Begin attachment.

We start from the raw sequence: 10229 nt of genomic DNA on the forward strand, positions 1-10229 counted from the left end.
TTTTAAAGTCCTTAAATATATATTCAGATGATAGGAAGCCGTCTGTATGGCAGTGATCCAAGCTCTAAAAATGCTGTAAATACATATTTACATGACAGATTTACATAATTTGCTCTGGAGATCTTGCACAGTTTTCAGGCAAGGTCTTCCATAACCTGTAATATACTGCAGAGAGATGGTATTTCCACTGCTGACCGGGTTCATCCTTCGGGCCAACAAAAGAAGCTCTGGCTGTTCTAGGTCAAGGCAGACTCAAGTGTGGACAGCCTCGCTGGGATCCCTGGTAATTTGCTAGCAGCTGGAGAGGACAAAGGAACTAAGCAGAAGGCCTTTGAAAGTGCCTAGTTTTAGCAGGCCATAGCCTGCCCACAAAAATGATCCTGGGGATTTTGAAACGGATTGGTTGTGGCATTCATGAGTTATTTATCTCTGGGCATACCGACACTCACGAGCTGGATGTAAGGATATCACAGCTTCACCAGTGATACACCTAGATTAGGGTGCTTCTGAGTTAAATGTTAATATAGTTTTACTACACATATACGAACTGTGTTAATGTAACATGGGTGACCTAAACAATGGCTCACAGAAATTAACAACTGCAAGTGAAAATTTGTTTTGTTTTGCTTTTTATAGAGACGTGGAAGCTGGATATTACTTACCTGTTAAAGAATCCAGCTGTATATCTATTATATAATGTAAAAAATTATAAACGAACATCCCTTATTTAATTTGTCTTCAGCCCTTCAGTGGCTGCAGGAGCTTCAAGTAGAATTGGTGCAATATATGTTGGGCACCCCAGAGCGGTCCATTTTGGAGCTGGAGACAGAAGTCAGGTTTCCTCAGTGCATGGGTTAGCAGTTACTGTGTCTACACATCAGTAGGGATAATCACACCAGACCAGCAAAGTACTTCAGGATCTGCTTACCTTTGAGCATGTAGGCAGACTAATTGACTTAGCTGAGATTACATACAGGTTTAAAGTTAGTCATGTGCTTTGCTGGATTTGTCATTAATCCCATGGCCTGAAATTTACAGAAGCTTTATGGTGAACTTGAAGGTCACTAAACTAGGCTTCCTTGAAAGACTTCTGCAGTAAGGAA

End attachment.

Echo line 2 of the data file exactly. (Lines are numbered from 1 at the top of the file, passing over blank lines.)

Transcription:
TTTTAAAGTCCTTAAATATATATTCAGATGATAGGAAGCCGTCTGTATGGCAGTGATCCAAGCTCTAAAAATGCTGTAAATACATATTTACATGACAGATTTACATAATTTGCTCTGGAGATCTTGCACAGTTTTCAGGCAAGGTCTTCCATAACCTGTAATATACTGCAGAGAGATGGTATTTCCACTGCTGACCGGGTTCATCCTTCGGGCCAACAAAAGAAGCTCTGGCTGTTCTAGGTCAAGGCAGACTCAAGTGTGGACAGCCTCGCTGGGATCCCTGGTAATTTGCTAGCAGCTGGAGAGGACAAAGGAACTAAGCAGAAGGCCTTTGAAAGTGCCTAGTTTTAGCAGGCCATAGCCTGCCCACAAAAATGATCCTGGGGATTTTGAAACGGATTGGTTGTGGCATTCATGAGTTATTTATCTCTGGGCATACCGACACTCACGAGCTGGATGTAAGGATATCACAGCTTCACCAGTGATACACCTAGATTAGGGTGCTTCTGAGTTAAATGTTAATATAGTTTTACTACACATATACGAACTGTGTTAATGTAACATGGGTGACCTAAACAATGGCTCACAGAAATTAACAACTGCAAGTGAAAATTTGTTTTGTTTTGCTTTTTATAGAGACGTGGAAGCTGGATATTACTTACCTGTTAAAGAATCCAGCTGTATATCTATTATATAATGTAAAAAATTATAAACGAACATCCCTTATTTAATTTGTCTTCAGCCCTTCAGTGGCTGCAGGAGCTTCAAGTAGAATTGGTGCAATATATGTTGGGCACCCCAGAGCGGTCCATTTTGGAGCTGGAGACAGAAGTCAGGTTTCCTCAGTGCATGGGTTAGCAGTTACTGTGTCTACACATCAGTAGGGATAATCACACCAGACCAGCAAAGTACTTCAGGATCTGCTTACCTTTGAGCATGTAGGCAGACTAATTGACTTAGCTGAGATTACATACAGGTTTAAAGTTAGTCATGTGCTTTGCTGGATTTGTCATTAATCCCATGGCCTGAAATTTACAGAAGCTTTATGGTGAACTTGAAGGTCACTAAACTAGGCTTCCTTGAAAGACTTCTGCAGTAAGGAA